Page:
RBI denies banks' plea on loans to realtors

The Reserve Bank of India has rejected the request of banks that they be allowed to restructure real estate loans without providing for likely losses if the loans go bad, according to an Economic Times report.

A loan is said to be restructured when the original terms of the agreement (interest rates, tenure) are diluted to enable troubled borrowers to repay loans. This also helps banks to recover a good chunk of the funds they have lent.
 
This RBI move is welcome for two reasons, points out CNBC-TV18. One, home prices could soften (or at least the steep rate of climb could be arrested) as banks put pressure on property developers to repay loans. This in turn could force builders to push up sales by dropping prices if need be. Second, and more important, by bringing greedy realtors to heel, the RBI may also be able to rein in a key contributor to inflation: soaring property prices.

The RBI stance is in marked contrast to that of finance minister P Chidambaram, who last week is said to have told banks to help out builders of residential projects facing a cash crunch. This could also set the stage for a fresh conflict between the RBI and the finance ministry, which have been publicly sparring over interest rates.

When property prices crashed in 2008-09, banks should have ideally forced builders to sell property at prevailing rates and repay the loans owed to banks. Instead, with permission from RBI, banks rolled over the loans, by allowing builders to keep paying interest even if they were unable to repay the principal amount. Had the RBI not given this leeway, banks would have had to set aside huge provisions for doubtful loans, which would have then dented their profits. The central bank had little choice but to give this concession, given the backdrop of the raging global financial crisis which was hurting the Indian financial sector as well.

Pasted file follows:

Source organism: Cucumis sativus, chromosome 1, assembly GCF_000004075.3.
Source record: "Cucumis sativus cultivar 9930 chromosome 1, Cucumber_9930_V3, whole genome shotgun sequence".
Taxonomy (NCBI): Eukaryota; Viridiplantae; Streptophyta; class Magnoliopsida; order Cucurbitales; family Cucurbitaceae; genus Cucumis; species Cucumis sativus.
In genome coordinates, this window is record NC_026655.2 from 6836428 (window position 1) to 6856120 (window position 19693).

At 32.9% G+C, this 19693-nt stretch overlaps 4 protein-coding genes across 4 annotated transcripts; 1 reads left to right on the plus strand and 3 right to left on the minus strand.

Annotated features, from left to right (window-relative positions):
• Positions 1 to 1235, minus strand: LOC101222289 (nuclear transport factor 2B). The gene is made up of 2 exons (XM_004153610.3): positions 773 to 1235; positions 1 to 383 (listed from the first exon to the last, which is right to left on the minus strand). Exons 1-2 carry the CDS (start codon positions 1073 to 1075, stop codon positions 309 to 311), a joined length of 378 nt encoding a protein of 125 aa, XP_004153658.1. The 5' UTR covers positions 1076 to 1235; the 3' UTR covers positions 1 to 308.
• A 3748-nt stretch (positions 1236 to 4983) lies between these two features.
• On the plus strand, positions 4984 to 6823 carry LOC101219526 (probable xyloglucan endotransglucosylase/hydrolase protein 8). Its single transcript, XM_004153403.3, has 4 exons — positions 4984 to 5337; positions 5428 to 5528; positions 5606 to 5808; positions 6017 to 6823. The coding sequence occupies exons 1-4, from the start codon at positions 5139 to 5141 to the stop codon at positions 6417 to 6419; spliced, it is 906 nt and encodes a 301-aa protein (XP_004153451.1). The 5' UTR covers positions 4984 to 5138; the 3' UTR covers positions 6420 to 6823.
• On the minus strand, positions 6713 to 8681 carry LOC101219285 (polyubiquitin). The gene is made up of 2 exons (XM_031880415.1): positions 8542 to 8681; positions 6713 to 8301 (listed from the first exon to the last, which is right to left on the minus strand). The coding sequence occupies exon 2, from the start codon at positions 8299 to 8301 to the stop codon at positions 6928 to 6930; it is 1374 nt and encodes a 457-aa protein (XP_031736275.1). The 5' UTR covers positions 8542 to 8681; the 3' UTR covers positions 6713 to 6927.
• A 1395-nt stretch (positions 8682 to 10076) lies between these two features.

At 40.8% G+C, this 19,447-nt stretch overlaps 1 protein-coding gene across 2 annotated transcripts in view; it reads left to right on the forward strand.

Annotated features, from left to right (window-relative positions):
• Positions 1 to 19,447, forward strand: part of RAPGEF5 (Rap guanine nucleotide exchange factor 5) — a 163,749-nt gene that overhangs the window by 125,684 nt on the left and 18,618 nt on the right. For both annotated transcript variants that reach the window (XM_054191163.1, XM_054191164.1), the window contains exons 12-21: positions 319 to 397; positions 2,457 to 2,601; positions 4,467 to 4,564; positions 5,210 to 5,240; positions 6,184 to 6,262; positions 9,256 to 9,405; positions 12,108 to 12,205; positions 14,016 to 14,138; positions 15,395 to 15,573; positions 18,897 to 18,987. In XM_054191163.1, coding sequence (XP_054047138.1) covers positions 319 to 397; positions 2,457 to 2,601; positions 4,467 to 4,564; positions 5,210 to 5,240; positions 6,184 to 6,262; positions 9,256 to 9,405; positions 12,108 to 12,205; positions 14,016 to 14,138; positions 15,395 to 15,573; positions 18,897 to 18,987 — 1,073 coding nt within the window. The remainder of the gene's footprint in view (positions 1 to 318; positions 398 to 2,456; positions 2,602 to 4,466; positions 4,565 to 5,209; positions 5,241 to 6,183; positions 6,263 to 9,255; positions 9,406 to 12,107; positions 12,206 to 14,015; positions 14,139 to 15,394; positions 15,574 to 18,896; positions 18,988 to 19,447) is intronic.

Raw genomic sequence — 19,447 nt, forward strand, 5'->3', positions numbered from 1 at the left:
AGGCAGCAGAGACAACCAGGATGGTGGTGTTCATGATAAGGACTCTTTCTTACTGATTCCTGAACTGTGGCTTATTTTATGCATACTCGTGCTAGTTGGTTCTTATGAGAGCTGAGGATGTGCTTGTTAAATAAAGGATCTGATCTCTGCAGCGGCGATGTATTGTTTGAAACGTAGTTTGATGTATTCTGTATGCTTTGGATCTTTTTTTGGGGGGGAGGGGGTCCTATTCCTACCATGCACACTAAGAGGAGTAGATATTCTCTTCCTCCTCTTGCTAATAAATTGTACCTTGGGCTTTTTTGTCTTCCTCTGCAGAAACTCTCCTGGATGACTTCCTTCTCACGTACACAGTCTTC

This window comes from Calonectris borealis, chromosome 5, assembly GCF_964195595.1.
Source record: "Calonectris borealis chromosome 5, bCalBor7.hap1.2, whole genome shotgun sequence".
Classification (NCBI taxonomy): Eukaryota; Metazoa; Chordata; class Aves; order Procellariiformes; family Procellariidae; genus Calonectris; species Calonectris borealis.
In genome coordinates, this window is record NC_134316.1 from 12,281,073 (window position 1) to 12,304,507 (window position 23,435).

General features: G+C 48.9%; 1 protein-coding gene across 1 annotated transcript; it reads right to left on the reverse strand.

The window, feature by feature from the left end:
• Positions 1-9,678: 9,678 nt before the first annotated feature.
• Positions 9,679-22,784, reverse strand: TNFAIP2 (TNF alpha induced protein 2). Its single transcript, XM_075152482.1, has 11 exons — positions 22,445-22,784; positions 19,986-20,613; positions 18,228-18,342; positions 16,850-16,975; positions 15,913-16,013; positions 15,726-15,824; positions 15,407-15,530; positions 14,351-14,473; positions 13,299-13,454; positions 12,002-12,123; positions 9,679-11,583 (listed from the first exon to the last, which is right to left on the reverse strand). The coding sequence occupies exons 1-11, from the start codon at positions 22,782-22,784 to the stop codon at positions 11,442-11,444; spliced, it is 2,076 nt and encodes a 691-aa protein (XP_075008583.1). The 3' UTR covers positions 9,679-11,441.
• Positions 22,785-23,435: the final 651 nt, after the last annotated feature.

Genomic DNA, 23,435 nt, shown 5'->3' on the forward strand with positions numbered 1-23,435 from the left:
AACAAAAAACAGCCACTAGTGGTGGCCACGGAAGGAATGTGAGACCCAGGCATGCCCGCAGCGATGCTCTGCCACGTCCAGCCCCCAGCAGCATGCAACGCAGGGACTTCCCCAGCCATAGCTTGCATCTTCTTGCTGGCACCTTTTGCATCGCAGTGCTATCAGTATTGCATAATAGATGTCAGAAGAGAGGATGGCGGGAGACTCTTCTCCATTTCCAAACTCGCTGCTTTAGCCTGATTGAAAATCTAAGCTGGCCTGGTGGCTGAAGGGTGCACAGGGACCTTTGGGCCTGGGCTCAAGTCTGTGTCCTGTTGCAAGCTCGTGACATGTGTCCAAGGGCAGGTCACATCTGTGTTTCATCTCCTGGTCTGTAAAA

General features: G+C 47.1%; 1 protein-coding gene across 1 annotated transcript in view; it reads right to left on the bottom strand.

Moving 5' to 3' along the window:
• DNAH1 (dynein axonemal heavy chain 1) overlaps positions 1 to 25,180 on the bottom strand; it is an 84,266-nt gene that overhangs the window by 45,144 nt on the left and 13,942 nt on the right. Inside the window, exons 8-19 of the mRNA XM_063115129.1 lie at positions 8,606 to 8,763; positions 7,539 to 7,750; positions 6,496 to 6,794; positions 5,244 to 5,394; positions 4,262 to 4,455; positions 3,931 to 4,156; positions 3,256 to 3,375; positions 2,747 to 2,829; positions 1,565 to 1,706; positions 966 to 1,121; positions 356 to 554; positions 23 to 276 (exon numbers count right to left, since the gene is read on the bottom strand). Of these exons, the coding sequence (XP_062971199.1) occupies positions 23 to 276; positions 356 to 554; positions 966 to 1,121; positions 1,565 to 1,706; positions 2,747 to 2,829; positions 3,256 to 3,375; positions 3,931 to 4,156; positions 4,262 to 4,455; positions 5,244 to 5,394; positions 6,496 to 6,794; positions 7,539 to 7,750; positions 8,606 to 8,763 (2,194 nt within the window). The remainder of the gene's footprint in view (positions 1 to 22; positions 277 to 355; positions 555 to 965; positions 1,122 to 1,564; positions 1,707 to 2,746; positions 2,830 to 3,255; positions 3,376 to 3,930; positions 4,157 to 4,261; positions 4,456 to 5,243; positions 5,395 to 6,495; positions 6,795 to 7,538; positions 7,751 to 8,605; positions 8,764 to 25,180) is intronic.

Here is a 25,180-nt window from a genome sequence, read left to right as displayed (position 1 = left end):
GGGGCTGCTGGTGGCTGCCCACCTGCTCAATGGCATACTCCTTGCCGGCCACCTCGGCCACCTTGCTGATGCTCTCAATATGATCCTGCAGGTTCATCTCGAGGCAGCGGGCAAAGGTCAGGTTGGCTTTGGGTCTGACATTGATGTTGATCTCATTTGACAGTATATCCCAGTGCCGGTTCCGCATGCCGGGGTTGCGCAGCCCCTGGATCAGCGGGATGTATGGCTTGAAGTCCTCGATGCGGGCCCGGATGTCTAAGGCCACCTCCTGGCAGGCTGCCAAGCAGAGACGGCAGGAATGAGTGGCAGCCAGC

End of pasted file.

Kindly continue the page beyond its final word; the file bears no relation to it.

But the move set a bad precedent. Knowing that it was as much in the interest of banks not to let the loans go bad, developers held on to high prices, undeterred by slowing sales as they were in no hurry to repay the loans. Even now, many banks resort to 'evergreening' of real estate loans (giving fresh loans to repay the old loans) so that they don't have to make provisions which would hurt their profits and thereby valuations.

There are two more things that need to be done to ensure that unrealistic real estate prices don't create distortions in the economy.
 
One, there have to be rules in place to ensure that builders have a good chunk of their own funds (equity) tied up in the project. According to a presentation made by Corporation Bank to the finance ministry last week (as reported in The Economic Times), builders are showing advances collected from purchasers as their equity contribution. With the rest of the funds arranged from banks, builders have little to lose in case the project is delayed.

Second, the government needs to expedite the setting up of a regulator for the real estate sector. Stringent penalty clauses in the agreements with home buyers will put additional pressure on the builder to complete projects on time.